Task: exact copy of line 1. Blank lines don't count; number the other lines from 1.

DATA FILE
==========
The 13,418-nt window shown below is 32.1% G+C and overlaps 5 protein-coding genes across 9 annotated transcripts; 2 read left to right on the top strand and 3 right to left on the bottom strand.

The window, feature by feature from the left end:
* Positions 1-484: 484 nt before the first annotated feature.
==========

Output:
The 13,418-nt window shown below is 32.1% G+C and overlaps 5 protein-coding genes across 9 annotated transcripts; 2 read left to right on the top strand and 3 right to left on the bottom strand.